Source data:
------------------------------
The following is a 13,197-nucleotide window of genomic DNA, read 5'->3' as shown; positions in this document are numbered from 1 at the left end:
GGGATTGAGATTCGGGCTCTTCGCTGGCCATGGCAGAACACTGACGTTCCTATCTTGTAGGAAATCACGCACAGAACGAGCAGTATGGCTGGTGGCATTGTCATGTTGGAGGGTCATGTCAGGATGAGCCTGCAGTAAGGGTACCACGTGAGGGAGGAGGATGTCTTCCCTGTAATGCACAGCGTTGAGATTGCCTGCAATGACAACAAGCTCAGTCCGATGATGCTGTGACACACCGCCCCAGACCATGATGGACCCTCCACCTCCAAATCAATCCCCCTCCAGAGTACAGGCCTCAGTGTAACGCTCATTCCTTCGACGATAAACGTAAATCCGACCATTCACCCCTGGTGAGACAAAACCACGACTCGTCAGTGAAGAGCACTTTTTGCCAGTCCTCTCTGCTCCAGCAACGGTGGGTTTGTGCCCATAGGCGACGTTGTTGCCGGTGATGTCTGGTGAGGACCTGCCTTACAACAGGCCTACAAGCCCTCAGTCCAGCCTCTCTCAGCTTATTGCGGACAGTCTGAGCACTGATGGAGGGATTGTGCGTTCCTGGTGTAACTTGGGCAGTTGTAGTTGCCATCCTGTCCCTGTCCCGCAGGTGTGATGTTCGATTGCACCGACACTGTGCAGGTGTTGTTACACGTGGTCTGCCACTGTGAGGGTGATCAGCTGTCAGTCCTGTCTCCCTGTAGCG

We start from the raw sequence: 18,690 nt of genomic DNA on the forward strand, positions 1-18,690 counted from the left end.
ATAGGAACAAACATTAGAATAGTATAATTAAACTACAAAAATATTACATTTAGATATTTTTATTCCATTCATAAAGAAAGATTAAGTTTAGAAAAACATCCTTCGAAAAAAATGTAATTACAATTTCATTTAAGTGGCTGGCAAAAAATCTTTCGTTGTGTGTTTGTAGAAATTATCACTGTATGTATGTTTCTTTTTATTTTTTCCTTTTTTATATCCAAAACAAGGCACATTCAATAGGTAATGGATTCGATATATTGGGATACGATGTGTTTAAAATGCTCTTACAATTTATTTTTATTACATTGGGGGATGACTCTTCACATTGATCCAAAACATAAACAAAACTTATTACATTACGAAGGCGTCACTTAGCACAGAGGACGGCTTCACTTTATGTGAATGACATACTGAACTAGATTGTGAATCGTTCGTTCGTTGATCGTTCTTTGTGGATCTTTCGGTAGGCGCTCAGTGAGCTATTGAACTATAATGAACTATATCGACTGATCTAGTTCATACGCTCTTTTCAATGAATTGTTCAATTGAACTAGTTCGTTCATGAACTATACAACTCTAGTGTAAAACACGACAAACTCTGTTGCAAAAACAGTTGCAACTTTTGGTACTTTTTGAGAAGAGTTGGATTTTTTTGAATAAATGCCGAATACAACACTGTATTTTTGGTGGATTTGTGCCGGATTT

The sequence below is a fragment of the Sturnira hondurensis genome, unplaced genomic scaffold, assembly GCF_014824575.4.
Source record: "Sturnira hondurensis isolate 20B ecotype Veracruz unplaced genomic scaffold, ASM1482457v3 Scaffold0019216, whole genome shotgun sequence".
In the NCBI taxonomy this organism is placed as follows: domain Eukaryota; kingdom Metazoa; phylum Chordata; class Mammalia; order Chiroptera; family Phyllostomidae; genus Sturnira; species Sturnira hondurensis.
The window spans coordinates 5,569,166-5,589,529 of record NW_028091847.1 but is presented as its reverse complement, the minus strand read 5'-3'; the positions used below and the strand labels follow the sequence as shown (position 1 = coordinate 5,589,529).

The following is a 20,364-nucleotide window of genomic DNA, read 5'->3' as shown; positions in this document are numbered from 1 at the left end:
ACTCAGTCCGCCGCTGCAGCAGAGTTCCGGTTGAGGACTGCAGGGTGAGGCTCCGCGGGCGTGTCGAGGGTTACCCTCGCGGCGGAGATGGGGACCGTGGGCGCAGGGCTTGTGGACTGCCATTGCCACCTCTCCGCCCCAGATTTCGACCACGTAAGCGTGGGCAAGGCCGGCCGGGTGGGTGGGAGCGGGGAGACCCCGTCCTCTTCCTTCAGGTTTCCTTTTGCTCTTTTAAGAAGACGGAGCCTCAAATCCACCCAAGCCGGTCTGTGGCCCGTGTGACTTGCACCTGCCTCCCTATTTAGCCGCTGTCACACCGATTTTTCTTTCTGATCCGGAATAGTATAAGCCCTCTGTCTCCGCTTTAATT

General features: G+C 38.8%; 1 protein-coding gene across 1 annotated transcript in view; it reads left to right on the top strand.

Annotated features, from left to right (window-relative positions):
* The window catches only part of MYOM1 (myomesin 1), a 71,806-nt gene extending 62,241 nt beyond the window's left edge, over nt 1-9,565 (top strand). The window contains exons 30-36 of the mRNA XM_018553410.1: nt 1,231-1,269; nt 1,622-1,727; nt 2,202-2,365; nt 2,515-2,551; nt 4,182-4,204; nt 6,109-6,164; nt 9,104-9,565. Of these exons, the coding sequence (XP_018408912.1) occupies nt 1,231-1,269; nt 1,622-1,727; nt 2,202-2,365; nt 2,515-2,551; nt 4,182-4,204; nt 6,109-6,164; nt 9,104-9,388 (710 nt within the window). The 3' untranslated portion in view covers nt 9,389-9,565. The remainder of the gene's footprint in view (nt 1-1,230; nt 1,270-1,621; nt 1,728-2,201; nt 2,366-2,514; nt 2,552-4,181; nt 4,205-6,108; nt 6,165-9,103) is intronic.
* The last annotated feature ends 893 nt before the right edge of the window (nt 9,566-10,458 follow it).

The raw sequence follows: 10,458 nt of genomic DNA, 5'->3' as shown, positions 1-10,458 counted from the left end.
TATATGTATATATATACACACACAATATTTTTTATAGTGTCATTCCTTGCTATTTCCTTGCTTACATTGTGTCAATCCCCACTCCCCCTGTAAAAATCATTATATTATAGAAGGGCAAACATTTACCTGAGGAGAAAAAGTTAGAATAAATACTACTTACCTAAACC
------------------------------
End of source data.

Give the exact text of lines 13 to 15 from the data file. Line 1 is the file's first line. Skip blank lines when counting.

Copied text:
* The window catches only part of MYOM1 (myomesin 1), a 71,806-nt gene extending 62,241 nt beyond the window's left edge, over nt 1-9,565 (top strand). The window contains exons 30-36 of the mRNA XM_018553410.1: nt 1,231-1,269; nt 1,622-1,727; nt 2,202-2,365; nt 2,515-2,551; nt 4,182-4,204; nt 6,109-6,164; nt 9,104-9,565. Of these exons, the coding sequence (XP_018408912.1) occupies nt 1,231-1,269; nt 1,622-1,727; nt 2,202-2,365; nt 2,515-2,551; nt 4,182-4,204; nt 6,109-6,164; nt 9,104-9,388 (710 nt within the window). The 3' untranslated portion in view covers nt 9,389-9,565. The remainder of the gene's footprint in view (nt 1-1,230; nt 1,270-1,621; nt 1,728-2,201; nt 2,366-2,514; nt 2,552-4,181; nt 4,205-6,108; nt 6,165-9,103) is intronic.
* The last annotated feature ends 893 nt before the right edge of the window (nt 9,566-10,458 follow it).

The raw sequence follows: 10,458 nt of genomic DNA, 5'->3' as shown, positions 1-10,458 counted from the left end.